It’s time to get rid of the creaky, cranky, constitutional contraption that is the Electoral College and start electing our presidents by national popular vote. That can be done without even amending the Constitution, through an interstate compact under which states award their Electoral College votes to whoever wins the national vote.
When the founders devised the Electoral College, direct elections were an experiment they viewed charily. Only members of the House of Representatives were to be directly chosen, and then by an electorate effectively limited to white property-owning males 21 or older. Senators, seen as links between state and federal governments, were to be selected by state legislators.
As for the president, there too, the process would be indirect. Voters would choose electors who then would cast a state’s electoral votes for president, a safety filter designed to promote men “pre-eminent for ability and virtue” and to “afford as little opportunity as possible to tumult and disorder.”
There was also an iniquitous impulse at play. The South wanted a system that would grant states presidential voting power that reflected their considerable populations of slaves, or “other persons,” as they were euphemistically referred to in the infamous three-fifths compromise for apportioning seats in the House. The Electoral College was, then, hardly a work of daring genius, but a rather cautious, clunky compromise influenced by slavery.
And clunky it has been. Five times in 58 presidential elections the candidate who won the popular vote hasn’t been the one who went on to the White House. The fact that we’ve seen that corrosive result twice in the last five presidential elections is deeply troubling for democracy.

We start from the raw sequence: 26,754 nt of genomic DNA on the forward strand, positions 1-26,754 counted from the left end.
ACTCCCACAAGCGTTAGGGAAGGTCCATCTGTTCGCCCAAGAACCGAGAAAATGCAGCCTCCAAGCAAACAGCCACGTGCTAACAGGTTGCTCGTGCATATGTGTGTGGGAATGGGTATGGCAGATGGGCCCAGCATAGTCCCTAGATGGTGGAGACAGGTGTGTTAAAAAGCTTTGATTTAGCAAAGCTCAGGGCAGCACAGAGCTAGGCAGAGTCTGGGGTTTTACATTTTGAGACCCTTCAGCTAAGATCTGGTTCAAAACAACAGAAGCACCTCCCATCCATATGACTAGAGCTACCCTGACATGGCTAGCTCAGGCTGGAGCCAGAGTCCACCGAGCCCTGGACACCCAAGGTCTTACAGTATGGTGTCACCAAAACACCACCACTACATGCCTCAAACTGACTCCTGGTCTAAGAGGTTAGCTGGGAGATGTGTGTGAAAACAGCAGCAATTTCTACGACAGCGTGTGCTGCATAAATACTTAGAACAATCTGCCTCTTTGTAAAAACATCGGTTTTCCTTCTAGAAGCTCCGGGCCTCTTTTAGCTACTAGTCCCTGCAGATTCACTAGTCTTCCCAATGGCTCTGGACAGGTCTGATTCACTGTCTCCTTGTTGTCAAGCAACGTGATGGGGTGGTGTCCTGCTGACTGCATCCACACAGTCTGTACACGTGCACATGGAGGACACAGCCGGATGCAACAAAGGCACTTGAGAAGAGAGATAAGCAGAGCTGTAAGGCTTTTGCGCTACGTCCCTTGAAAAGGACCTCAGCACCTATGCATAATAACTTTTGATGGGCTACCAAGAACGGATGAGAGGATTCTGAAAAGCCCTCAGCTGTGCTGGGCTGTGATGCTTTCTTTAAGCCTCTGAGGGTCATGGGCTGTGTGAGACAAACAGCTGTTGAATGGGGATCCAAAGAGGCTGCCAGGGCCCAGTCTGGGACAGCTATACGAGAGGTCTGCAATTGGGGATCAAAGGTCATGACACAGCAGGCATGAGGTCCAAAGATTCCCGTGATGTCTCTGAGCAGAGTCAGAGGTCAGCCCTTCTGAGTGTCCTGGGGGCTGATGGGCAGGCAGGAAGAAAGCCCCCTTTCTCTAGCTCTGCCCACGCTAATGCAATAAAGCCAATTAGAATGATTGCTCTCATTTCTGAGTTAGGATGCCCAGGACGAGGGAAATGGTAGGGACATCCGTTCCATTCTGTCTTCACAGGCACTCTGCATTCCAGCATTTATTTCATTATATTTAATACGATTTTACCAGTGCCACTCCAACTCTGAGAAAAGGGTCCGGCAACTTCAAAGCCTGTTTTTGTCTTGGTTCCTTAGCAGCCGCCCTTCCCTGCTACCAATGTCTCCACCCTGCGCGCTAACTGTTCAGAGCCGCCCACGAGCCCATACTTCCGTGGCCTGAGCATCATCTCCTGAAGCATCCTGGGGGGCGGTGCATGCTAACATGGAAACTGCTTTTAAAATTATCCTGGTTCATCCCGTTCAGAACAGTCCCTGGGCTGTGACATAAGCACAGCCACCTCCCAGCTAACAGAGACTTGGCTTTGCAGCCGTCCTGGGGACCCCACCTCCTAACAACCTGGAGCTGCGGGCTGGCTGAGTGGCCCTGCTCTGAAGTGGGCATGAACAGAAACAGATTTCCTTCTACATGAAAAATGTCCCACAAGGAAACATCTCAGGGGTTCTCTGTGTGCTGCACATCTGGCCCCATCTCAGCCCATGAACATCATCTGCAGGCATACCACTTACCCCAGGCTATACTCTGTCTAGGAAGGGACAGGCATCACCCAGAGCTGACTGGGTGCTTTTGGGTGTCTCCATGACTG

Let’s anticipate the usual counterargument: If those presidential elections had been conducted on a national majority vote basis, George W. Bush and Donald J. Trump would have campaigned very differently — and might well have won the popular vote.
Possibly — and if so, all well and good. Both men would have then had a much more legitimate claim on the office.
The other arguments in favor of the current system are, to put it charitably, labored. Silliest is that but for the Electoral College, small states would see their interests ignored. Hardly, as far as policy-making goes, given that every state, regardless of population, has two senators to look after those concerns.
When it comes to campaigns, that warned-of consequence actually describes reality for most of the country. Because of the Electoral College, presidential candidates narrow their focus and visits to a dozen or so swing states. Competitive Pennsylvania and Florida see revolving-door visits, while indigo California and scarlet Texas go virtually ignored. In an election based on the national tally, the value of a vote wouldn’t depend on the state in which it was cast. Thus a Republican nominee might do a swing through southern New England and New York, while a Democratic standard-bearer might visit the Plains states and the Deep South.
Another oft-heard worry: That by winning a few big states — say, California, New York, and Illinois — Democrats could impose a president on an otherwise unwilling country. Not even close. In 2016, those three states cast about 25,850,000 major-party votes, about 16,400,000 for Clinton and approximately 9,449,000 for Trump. Nationally, almost 129 million people voted for the two major-party candidates.
Divorce yourself for a moment from the current political reality and contemplate this question: If one were designing an election system today, would it be the Electoral College?
Of course not. So why not change it?
The National Popular Vote proposal gives us a way to do that. The compact would take effect when states whose combined Electoral Vote total is at least 270 — the threshold required to elect a president — adopt it. (And provided it survived an almost inevitable court challenge.) So far, 15 states and the District of Columbia, with 196 electoral votes, have done so.
In some non-joining states — Arizona, Michigan, and Ohio prominent among them — activists could use the initiative process to put the proposal on the ballot, though sometimes with a first stop at the legislature.
It’s an idea whose time has arrived.